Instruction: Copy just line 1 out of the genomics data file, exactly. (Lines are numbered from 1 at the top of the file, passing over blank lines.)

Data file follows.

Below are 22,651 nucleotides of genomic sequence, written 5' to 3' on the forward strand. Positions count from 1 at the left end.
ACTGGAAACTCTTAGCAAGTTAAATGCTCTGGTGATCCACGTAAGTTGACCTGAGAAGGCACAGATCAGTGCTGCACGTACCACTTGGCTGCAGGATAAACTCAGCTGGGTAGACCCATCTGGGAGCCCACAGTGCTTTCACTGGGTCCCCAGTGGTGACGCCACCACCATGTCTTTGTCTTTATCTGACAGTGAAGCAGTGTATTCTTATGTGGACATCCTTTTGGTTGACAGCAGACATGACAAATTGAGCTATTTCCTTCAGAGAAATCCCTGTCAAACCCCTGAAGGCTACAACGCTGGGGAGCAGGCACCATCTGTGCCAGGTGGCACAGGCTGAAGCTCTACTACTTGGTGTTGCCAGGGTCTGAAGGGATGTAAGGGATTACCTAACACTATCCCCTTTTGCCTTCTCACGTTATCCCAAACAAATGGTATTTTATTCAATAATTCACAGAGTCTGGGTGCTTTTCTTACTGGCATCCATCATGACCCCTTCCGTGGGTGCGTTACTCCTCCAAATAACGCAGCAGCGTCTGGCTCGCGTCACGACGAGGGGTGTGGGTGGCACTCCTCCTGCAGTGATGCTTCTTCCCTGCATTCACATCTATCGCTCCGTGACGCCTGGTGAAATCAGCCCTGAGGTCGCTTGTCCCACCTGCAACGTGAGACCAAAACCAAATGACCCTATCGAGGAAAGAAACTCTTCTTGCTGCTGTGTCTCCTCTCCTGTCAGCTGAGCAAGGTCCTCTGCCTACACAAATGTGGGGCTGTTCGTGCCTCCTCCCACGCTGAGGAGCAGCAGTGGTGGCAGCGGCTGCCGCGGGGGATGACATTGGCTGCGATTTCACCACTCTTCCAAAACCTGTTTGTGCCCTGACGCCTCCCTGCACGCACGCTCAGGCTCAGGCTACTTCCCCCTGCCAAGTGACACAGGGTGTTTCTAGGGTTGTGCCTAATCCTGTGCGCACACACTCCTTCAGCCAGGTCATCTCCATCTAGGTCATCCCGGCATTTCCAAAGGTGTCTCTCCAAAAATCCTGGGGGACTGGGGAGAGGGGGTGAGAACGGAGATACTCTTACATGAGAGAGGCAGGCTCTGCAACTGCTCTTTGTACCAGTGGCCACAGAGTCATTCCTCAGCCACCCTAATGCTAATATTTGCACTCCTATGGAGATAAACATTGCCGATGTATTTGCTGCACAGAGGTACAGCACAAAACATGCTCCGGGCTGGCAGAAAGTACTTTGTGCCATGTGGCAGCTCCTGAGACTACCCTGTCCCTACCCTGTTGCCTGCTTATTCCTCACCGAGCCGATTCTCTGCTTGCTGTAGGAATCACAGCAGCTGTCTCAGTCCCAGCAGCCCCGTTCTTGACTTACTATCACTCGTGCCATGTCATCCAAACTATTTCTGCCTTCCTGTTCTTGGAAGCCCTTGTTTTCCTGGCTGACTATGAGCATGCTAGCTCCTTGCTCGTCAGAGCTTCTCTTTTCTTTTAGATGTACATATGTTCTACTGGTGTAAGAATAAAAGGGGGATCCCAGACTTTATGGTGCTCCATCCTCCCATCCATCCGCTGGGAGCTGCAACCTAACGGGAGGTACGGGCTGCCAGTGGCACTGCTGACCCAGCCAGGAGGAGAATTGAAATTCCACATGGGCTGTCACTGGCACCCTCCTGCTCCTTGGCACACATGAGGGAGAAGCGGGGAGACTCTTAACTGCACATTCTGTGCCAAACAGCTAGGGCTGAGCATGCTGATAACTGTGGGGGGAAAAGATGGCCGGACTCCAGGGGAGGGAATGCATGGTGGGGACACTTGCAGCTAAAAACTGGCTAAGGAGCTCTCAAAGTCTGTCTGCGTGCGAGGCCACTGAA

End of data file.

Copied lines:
Below are 22,651 nucleotides of genomic sequence, written 5' to 3' on the forward strand. Positions count from 1 at the left end.